By Steve Musal
DES MOINES, Iowa — As the clock ticked toward Monday night’s Iowa caucuses, campaign workers for Democratic candidate Sen. Bernie Sanders spent the weekend making a door-to-door push that could decide his fate.
A Des Moines Register poll showed Sanders in a statistical tie with former secretary of state Hillary Clinton, whose three percentage point lead was within the margin of error. Team Sanders will be pushing hard on the ground, no matter what the polls say, said the campaign’s national press secretary.
“While we do pay attention to the polls, what’s important to us is that we’re not letting up,” said Symone Sanders, no relation to the candidate. “We’re paying very close attention to our ground game here in the office, and that’s why things like canvass launches are very important. These door-to-door knocks are the heart and soul of what’s going on with the campaign this weekend outside of the senator being in town.”
To that end, a small army of volunteers spent the weekend canvassing door-to-door in Des Moines. Among them was Holt McCallany, an actor who said he was one of the first in Hollywood to come out in support of the Vermont senator.
“Some of these people who might be undecided are going to make up their minds today because two guys knocked on their door and said a lot of nice things about Sen. Sanders,” McCallany said. “You’re always trying to bring people over to the cause. You can’t just rest on television commercials. It has to be about human interaction.”
It’s not the first campaign the actor has worked on.
“I was handing out flyers for George McGovern in 1972, and I remember the feeling of excitement and enthusiasm I had about the McGovern candidacy,” McCallany said. “Obviously that one didn’t work out, but we’re hoping for a better result this time.”
He’s an outlier in campaign experience: Most of his fellow canvassers are more like Neal Sales-Griffin, 28, the founder of a software school start-up from Chicago’s South Side. The Sanders campaign is his first.
“Even when (President Barack) Obama ran, I was just kind of passively involved as an armchair activist online,” Sales-Griffin said. “This is the first time I’ve actually put up my own time and my own money to drive out and help someone at the very beginning of the political process. I think the movement that Bernie stands for is something that has inspired a lot of young people — I guess I’m kind of young, still — to get involved.”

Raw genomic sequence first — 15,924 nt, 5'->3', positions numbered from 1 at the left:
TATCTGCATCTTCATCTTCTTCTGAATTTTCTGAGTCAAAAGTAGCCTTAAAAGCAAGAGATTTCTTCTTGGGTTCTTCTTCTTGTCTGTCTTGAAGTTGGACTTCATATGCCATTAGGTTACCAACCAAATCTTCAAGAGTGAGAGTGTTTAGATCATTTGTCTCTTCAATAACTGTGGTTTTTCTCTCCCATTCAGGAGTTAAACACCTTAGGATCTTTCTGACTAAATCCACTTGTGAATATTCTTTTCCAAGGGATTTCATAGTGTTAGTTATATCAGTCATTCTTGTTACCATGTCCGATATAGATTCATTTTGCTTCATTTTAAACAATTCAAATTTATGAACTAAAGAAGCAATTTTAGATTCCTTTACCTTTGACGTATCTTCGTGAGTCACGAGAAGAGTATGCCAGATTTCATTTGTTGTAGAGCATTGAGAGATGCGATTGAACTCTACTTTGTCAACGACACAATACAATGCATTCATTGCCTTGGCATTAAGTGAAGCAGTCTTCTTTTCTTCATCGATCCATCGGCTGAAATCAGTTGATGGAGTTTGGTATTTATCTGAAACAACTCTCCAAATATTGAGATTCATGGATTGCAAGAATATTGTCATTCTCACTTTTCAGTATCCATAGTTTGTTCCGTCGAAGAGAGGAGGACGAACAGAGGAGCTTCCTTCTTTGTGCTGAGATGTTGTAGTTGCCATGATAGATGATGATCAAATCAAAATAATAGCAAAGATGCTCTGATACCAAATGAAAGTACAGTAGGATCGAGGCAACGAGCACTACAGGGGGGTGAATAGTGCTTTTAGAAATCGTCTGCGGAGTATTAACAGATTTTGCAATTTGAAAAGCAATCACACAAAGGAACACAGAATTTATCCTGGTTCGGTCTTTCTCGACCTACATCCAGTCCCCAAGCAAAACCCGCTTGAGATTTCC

Sales-Griffin, who credits his volunteering to his friends on the Reddit board /r/sandersforpresident, said he found himself inspired by the Vermont senator’s consistent record on civil rights and economic equality.
“He’s been on the right side of history with all of these issues for so long,” Sales-Griffin said. “That consistency, that passion that he brings is just awe-inspiring to me. I want to be a part of that in whatever way I can.”
And helping the campaign however seems to be a constant theme for the volunteers — no task was too small, no one person too important.
“My feeling was, I’m going to show up and any way they want to put me to work, I’m happy to work,” McCallany said to people who questioned why a professional actor was knocking on doors in Iowa in the dead of winter. “So today I’m doing this, and tomorrow it will be something else.”
That something else will be somewhere else, as well, as Iowans head out tonight to caucus. On Tuesday, McCallany, Sales-Griffin and Symone Sanders will know for sure whether the door-to-door efforts paid off.
“All of this means nothing if people don’t show up on Monday,” the press secretary said, “So we are doing everything in our power to make sure everyone shows up.”